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BMJ Open. 2018 Aug 5;8(8):e022236. doi: 10.1136/bmjopen-2018-022236.

Standard reference values of the upper body posture in healthy young female adults in Germany: an observational study.

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Institute of Occupational, Social and Environmental Medicine, Goethe Universität Frankfurt am Main, Frankfurt, Germany.
School of Dentistry, Department of Orthodontics, Goethe-University Frankfurt, Frankfurt, Germany.
Institute of Biostatistics and Mathematical Modeling, Goethe University Hospital, Frankfurt, Germany.



Classifications of posture deviations are only possible compared with standard values. However, standard values have been published for healthy male adults but not for female adults.


Observational study.


Institute of Occupational Medicine, Social Medicine and Environmental Medicine, Goethe-University Frankfurt/Main.


106healthy female volunteers (21-30 years old; 25.1±2.7 years) were included. Their body weight ranged from 46 to 106 kg (60.3±7.9 kg), the heights from 1.53 to 1.82 m (1.69±0.06 m) and the body mass index from 16.9 kg/m² to 37.6 kg/m² (21.1±2.6 kg/m²).


A three-dimensional back scan was performed to measure the upper back posture in habitual standing. The tolerance ranges and CI were calculated. Group differences were tested by the Wilcoxon Mann-Whitney U test.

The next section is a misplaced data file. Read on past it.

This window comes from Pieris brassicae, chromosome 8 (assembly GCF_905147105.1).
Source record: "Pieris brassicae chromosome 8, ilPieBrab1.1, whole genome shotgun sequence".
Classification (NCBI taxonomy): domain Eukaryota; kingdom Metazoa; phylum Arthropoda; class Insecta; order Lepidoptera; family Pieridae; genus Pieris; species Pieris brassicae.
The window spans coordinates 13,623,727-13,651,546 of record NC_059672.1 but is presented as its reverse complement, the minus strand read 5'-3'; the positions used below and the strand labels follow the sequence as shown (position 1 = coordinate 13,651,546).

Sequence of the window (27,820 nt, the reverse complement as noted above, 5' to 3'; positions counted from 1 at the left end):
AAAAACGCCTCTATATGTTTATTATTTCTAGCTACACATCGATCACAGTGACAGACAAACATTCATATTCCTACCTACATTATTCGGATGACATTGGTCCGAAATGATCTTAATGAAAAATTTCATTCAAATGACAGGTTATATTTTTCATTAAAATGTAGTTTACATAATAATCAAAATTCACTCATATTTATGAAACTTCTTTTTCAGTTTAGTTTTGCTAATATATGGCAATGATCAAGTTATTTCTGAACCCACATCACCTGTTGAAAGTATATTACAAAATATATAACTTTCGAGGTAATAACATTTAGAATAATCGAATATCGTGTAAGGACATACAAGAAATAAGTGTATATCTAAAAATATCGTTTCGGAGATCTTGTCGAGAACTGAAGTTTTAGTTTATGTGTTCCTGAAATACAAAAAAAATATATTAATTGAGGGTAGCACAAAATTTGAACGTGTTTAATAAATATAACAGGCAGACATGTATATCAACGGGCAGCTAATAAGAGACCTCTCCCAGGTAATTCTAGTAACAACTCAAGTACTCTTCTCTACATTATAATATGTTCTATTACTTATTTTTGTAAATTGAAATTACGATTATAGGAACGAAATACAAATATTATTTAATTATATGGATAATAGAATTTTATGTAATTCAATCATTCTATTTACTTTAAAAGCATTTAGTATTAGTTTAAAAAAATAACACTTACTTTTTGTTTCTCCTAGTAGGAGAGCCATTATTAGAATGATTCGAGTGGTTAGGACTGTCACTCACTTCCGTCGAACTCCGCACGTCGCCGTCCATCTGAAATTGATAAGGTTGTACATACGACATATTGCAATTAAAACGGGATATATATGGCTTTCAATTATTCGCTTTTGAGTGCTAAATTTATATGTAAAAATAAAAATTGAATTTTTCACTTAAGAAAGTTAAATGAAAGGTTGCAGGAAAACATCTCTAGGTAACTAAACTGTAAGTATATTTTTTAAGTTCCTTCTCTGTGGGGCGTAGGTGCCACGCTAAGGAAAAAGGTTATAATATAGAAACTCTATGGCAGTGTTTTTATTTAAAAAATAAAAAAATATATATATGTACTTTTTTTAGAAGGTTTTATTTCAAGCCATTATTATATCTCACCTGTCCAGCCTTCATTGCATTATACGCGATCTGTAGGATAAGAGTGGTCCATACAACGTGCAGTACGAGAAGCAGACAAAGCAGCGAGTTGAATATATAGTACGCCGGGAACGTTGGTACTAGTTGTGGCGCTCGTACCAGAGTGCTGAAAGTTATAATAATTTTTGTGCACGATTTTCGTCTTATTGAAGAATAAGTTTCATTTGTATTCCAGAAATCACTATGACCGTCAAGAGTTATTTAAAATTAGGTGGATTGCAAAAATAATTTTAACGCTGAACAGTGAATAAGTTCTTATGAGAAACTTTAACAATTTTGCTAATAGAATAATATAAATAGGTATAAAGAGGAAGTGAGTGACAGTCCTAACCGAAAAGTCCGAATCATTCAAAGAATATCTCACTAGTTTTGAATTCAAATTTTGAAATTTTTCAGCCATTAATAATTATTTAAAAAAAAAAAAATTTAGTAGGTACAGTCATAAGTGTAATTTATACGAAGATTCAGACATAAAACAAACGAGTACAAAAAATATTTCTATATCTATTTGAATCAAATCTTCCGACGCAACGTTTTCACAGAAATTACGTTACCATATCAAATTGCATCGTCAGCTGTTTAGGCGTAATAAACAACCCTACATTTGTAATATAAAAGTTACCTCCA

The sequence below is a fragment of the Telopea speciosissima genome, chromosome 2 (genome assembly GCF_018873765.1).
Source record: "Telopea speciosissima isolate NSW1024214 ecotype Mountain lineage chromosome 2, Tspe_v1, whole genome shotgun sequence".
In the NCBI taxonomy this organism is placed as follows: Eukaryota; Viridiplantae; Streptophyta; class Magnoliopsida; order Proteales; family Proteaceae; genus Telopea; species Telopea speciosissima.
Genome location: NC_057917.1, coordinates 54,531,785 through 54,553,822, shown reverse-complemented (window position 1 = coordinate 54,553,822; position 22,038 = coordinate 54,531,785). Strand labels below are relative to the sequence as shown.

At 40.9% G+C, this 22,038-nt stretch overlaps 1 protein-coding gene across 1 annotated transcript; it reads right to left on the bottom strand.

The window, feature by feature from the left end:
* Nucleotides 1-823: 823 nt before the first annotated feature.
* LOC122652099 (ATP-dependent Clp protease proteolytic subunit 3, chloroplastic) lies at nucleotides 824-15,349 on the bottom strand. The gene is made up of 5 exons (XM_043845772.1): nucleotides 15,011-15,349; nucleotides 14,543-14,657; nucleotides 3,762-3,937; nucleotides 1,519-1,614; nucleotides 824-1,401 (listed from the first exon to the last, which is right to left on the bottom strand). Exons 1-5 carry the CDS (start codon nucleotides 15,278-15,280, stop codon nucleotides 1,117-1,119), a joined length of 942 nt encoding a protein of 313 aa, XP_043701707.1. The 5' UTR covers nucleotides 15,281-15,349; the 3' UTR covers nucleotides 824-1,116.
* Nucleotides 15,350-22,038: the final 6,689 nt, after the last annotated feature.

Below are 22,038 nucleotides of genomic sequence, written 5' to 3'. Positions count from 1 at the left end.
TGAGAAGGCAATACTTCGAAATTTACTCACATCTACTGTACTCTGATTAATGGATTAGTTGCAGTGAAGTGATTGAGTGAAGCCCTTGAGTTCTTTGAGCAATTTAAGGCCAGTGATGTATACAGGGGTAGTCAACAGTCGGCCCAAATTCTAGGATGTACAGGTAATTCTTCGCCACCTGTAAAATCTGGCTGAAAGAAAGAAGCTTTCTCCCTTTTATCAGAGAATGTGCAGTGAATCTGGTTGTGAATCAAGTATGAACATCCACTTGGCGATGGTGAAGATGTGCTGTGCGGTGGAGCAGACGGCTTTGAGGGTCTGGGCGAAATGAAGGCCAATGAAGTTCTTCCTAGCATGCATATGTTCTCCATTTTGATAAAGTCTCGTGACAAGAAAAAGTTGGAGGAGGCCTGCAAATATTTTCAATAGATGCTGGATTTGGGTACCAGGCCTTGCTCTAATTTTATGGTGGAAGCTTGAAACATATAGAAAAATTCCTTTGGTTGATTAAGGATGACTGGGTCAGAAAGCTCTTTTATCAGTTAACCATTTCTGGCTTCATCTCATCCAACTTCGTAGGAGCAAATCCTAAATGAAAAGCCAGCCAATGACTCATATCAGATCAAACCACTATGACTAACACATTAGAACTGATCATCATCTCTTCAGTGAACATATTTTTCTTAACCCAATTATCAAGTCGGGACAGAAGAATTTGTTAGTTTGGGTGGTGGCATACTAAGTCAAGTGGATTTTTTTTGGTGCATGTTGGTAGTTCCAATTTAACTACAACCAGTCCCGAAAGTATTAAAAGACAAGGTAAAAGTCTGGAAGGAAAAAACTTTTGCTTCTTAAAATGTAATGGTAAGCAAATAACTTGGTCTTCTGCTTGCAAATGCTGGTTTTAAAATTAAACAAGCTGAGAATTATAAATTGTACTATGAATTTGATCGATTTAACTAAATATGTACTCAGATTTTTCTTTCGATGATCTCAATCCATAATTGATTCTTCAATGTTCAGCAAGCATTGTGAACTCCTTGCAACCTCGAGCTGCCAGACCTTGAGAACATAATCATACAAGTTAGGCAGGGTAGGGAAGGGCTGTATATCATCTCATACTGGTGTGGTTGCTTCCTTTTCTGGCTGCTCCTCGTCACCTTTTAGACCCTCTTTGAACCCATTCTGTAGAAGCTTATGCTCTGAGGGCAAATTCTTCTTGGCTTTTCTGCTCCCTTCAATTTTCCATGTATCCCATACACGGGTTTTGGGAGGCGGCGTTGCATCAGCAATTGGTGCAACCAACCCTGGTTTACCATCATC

In normal posture, the spinal column was marginally twisted to the left, and the vertebrae were marginally rotated to the right. The kyphosis angle is larger than the lumbar angle. Consequently, a more kyphotic posture is observed in the sagittal plane. The habitual posture is slightly scoliotic with a rotational component (scapular depression right, right scapula marginally more dorsally, high state of pelvic right, iliac right further rotated anteriorly).


Healthy young women have an almost ideally balanced posture with minimal ventral body inclination and a marginal scoliotic deviation. Compared with young males, women show only marginal differences in the upper body posture. These values allow a comparison to other studies, both for control and patient data, and may serve as guideline in both clinical practice and scientific studies.


back scan; body posture; female subjects; standard value

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